HURRICANE CONTRACTING INFORMATION CENTER: On October 11, 2005, Commerce Secretary Carlos M. Gutierrez unveiled the Hurricane Contracting Information Center (HCIC) to assist U.S. businesses, especially small, minority and women-owned businesses, in participating in the Gulf Coast rebuilding efforts. It is important to note that the HCIC will not award contracts. It will provide a clearinghouse of information for businesses who want to become involved in Gulf Coast reconstruction. The mission of the HCIC is to provide a one-stop portal for businesses to successfully participate in Gulf Coast contracting, subcontracting, and reconstruction efforts. HCIC can be contacted by visiting www.RebuildingTheGulfCoast.gov or by dialing 1-888-4USADOC. If you require further information on the HCIC, please contact Nat Wienecke, Acting Assistant Secretary for Legislative and Intergovernmental Affairs, at 202-482-3663.

ATTENTION NEW CONTRACTORS! If you are interested in viewing the Transportation Cabinets' "Notice to Contractors," please visit their web page at: http://transportation.ky.gov/contract/. This is a listing of all upcoming projects to be bid upon during the upcoming letting. If you have any questions, please contact the Transportation Cabinet at 502-564-3500.


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Governor's EEO Conference marks another success for the Fletcher Administration
Nearly 400 state and local employees attended this year's Governor's EEO Conference. The conference featured over 14 different workshops including a panel on Hispanic Outreach Efforts. Participants heard from several state executives including, Office of Minority Empowerment Executive Director Tierra Kavanaugh Turner, and Kentucky Commission on Human Rights Executive Director, Linda Murnane. Personnel Secretary Erwin Roberts gave the keynote address for the luncheon and for the second time Governor Ernie Fletcher offered his support and commitment by speaking at the Governor's Award's brunch. Governor Ernie Fletcher poignantly told attendees, "We are united by a common belief in the dignity and inherent goodness of humankind, regardless of race, religion, gender, age or socio-economic status." For further information on the 19th Annual Governor's EEO Conference please contact Mary Stoddard at (502) 573-0325.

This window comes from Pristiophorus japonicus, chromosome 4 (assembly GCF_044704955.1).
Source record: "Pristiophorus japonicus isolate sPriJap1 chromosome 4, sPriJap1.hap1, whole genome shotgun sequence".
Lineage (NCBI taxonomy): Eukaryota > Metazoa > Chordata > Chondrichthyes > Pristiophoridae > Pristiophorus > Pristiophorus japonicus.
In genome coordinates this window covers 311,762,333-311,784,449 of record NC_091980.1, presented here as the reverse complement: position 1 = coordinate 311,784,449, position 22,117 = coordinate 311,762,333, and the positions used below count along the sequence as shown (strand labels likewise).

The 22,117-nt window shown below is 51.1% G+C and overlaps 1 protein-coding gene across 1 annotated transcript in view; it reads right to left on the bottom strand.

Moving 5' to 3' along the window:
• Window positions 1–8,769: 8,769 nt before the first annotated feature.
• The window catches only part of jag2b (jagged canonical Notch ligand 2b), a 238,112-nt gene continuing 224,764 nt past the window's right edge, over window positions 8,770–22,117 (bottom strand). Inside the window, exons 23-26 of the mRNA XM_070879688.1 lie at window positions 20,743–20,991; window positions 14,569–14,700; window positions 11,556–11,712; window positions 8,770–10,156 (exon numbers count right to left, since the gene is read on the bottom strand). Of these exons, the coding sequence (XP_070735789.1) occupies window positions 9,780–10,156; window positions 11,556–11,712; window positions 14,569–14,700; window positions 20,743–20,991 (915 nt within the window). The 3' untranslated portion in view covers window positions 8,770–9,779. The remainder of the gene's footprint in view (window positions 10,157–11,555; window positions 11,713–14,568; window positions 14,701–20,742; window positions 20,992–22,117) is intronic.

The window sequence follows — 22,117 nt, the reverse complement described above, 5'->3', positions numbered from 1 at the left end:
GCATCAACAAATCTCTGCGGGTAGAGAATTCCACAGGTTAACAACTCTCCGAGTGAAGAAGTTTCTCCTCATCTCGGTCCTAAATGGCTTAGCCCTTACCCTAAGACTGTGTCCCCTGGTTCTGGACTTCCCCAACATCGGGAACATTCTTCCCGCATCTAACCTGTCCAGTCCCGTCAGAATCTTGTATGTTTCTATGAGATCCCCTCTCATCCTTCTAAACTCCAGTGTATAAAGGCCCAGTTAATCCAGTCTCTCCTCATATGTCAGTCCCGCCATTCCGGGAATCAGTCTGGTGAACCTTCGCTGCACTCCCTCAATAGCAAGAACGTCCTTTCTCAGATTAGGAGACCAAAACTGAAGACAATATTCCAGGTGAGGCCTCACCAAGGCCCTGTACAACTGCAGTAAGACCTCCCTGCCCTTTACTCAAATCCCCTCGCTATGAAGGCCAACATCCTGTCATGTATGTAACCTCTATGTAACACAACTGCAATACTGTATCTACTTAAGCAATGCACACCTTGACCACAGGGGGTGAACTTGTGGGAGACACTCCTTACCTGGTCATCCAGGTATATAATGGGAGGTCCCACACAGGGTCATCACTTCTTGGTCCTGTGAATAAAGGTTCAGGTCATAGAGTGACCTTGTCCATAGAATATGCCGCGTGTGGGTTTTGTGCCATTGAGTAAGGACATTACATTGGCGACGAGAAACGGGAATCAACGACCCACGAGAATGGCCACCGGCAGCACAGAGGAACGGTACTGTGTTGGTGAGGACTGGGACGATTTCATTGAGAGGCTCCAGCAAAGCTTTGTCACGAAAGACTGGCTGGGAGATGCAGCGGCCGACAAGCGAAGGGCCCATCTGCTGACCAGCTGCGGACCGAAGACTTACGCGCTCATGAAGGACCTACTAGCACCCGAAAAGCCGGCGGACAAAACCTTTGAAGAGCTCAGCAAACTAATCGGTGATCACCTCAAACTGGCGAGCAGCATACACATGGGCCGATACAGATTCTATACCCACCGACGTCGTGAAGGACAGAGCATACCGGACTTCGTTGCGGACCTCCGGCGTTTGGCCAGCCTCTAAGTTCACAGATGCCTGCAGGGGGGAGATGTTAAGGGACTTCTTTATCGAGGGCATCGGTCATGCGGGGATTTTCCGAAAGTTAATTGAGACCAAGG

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Minority Health Resources: The Office of Minority Health (OMH) works closely with state, tribal and local governments, as well as nonprofit organizations to improve health status and eliminate health disparities among Americans of all racial and ethnic groups. The combined resources of CDC/ATSDR and its partners provide the vital link between policy and practice.

Minority Health Disparities: Learn more about what the Cabinet for Health & Family Services is doing.

View the Cabinet for Health & Family Services (CFHS) Wellness Website

CHFS Focus on Wellness monthly newsletter

National Women's Health Indicators Database - National, regional, state and county data are available by gender, race, ethnicity and age at the National Women's Health Indicators Database. The website allows users to customize tables, graphs and maps.